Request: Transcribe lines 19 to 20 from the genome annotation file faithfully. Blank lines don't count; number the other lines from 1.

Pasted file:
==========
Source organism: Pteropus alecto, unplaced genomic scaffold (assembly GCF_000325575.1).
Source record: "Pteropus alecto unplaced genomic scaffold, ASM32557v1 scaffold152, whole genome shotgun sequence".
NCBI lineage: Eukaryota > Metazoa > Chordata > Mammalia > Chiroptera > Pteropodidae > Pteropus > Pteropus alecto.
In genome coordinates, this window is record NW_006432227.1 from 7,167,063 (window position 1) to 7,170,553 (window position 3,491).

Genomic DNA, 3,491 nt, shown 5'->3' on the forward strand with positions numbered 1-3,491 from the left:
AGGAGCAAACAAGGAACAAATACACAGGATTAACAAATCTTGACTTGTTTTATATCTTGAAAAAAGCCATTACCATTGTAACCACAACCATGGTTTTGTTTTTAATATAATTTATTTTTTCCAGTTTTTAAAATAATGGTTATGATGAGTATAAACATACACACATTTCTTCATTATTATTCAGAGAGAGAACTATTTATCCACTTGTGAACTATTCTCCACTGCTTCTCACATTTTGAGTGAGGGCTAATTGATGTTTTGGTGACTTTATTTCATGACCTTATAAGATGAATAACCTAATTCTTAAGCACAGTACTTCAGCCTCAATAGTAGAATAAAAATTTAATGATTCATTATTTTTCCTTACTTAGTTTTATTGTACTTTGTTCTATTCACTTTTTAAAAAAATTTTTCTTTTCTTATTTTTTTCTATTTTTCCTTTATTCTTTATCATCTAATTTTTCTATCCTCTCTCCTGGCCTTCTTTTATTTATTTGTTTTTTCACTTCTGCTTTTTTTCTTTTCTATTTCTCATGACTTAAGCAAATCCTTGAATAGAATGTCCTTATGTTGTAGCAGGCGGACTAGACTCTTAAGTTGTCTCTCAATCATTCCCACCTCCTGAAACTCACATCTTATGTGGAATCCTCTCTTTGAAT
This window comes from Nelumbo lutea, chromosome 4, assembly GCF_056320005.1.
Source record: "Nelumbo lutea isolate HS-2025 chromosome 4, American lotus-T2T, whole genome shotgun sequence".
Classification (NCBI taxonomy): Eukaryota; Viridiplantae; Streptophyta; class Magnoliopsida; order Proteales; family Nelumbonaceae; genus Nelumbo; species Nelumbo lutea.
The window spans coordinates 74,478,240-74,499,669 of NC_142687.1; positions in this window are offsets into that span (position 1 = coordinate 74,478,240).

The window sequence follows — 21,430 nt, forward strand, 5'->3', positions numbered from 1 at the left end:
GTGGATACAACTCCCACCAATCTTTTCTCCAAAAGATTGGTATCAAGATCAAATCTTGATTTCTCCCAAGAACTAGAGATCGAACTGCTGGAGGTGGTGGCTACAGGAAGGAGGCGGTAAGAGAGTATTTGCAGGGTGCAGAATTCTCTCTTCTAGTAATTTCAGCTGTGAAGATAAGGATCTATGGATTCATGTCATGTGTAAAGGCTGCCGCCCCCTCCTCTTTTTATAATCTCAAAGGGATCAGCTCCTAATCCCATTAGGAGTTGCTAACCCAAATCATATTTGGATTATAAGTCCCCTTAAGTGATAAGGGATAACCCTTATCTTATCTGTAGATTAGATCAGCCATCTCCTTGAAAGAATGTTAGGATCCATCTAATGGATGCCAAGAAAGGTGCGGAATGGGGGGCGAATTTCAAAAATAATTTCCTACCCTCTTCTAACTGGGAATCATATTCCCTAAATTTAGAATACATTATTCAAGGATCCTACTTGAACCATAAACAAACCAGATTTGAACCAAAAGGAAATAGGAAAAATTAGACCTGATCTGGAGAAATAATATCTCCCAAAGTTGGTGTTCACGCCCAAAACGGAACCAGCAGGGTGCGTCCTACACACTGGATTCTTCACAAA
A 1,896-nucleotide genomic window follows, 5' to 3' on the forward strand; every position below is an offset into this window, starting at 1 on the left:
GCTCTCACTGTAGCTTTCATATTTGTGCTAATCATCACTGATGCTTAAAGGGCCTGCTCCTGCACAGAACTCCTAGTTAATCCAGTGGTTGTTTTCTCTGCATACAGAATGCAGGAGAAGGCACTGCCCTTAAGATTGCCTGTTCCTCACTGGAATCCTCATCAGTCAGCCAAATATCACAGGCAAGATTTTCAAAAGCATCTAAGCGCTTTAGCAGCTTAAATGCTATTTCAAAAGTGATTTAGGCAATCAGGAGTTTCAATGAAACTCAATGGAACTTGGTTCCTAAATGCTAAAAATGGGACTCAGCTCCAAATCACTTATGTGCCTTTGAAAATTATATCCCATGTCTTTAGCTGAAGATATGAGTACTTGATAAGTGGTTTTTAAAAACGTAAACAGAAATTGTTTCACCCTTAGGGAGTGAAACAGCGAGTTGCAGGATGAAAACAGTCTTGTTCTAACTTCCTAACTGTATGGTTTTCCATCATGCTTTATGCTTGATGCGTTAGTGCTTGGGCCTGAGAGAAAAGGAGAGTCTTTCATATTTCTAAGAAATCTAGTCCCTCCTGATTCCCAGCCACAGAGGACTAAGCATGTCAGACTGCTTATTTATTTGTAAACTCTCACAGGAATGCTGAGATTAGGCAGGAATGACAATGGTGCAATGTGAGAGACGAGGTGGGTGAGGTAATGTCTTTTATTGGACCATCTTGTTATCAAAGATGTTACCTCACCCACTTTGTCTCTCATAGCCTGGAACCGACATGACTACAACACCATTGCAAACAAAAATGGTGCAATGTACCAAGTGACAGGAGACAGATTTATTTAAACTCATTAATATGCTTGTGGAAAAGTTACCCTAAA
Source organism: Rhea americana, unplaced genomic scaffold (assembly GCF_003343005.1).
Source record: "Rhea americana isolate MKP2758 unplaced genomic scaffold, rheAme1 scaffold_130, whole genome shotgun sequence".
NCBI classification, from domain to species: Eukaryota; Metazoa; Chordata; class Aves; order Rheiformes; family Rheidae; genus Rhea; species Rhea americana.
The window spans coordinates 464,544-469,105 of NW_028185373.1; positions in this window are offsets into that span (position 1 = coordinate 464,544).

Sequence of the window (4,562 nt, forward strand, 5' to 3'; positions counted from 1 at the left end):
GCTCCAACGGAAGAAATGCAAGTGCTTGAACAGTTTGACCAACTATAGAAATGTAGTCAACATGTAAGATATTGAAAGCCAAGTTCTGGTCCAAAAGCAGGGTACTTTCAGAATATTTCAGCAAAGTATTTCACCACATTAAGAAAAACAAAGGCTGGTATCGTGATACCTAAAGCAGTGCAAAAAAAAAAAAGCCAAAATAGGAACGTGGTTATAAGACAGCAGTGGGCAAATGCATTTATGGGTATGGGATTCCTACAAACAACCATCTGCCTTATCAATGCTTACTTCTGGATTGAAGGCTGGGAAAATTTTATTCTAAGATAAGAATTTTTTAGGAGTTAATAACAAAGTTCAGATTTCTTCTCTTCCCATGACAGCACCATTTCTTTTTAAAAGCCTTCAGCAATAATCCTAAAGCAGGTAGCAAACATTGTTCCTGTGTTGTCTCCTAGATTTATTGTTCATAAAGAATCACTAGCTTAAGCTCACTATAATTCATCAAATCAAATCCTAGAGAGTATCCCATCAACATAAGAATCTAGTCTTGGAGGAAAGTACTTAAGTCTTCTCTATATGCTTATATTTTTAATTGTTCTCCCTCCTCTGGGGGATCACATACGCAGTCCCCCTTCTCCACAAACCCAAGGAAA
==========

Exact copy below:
Sequence of the window (4,562 nt, forward strand, 5' to 3'; positions counted from 1 at the left end):
GCTCCAACGGAAGAAATGCAAGTGCTTGAACAGTTTGACCAACTATAGAAATGTAGTCAACATGTAAGATATTGAAAGCCAAGTTCTGGTCCAAAAGCAGGGTACTTTCAGAATATTTCAGCAAAGTATTTCACCACATTAAGAAAAACAAAGGCTGGTATCGTGATACCTAAAGCAGTGCAAAAAAAAAAAAGCCAAAATAGGAACGTGGTTATAAGACAGCAGTGGGCAAATGCATTTATGGGTATGGGATTCCTACAAACAACCATCTGCCTTATCAATGCTTACTTCTGGATTGAAGGCTGGGAAAATTTTATTCTAAGATAAGAATTTTTTAGGAGTTAATAACAAAGTTCAGATTTCTTCTCTTCCCATGACAGCACCATTTCTTTTTAAAAGCCTTCAGCAATAATCCTAAAGCAGGTAGCAAACATTGTTCCTGTGTTGTCTCCTAGATTTATTGTTCATAAAGAATCACTAGCTTAAGCTCACTATAATTCATCAAATCAAATCCTAGAGAGTATCCCATCAACATAAGAATCTAGTCTTGGAGGAAAGTACTTAAGTCTTCTCTATATGCTTATATTTTTAATTGTTCTCCCTCCTCTGGGGGATCACATACGCAGTCCCCCTTCTCCACAAACCCAAGGAAA